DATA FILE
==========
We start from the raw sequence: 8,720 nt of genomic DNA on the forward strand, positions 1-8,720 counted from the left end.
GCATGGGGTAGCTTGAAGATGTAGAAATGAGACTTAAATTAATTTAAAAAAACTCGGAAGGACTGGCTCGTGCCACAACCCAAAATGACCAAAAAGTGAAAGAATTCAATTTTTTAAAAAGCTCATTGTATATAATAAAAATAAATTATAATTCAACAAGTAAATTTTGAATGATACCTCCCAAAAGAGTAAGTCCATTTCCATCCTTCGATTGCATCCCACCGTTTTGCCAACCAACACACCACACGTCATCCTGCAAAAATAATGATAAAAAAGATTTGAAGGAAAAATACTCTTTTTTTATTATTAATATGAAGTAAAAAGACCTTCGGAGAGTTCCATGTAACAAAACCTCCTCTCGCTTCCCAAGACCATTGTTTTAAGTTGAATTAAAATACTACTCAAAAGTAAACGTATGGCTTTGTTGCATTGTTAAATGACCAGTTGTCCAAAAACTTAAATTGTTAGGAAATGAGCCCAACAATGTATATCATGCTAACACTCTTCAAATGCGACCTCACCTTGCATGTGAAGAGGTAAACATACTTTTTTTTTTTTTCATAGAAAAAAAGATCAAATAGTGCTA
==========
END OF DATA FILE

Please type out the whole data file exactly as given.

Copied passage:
We start from the raw sequence: 8,720 nt of genomic DNA on the forward strand, positions 1-8,720 counted from the left end.
GCATGGGGTAGCTTGAAGATGTAGAAATGAGACTTAAATTAATTTAAAAAAACTCGGAAGGACTGGCTCGTGCCACAACCCAAAATGACCAAAAAGTGAAAGAATTCAATTTTTTAAAAAGCTCATTGTATATAATAAAAATAAATTATAATTCAACAAGTAAATTTTGAATGATACCTCCCAAAAGAGTAAGTCCATTTCCATCCTTCGATTGCATCCCACCGTTTTGCCAACCAACACACCACACGTCATCCTGCAAAAATAATGATAAAAAAGATTTGAAGGAAAAATACTCTTTTTTTATTATTAATATGAAGTAAAAAGACCTTCGGAGAGTTCCATGTAACAAAACCTCCTCTCGCTTCCCAAGACCATTGTTTTAAGTTGAATTAAAATACTACTCAAAAGTAAACGTATGGCTTTGTTGCATTGTTAAATGACCAGTTGTCCAAAAACTTAAATTGTTAGGAAATGAGCCCAACAATGTATATCATGCTAACACTCTTCAAATGCGACCTCACCTTGCATGTGAAGAGGTAAACATACTTTTTTTTTTTTTCATAGAAAAAAAGATCAAATAGTGCTA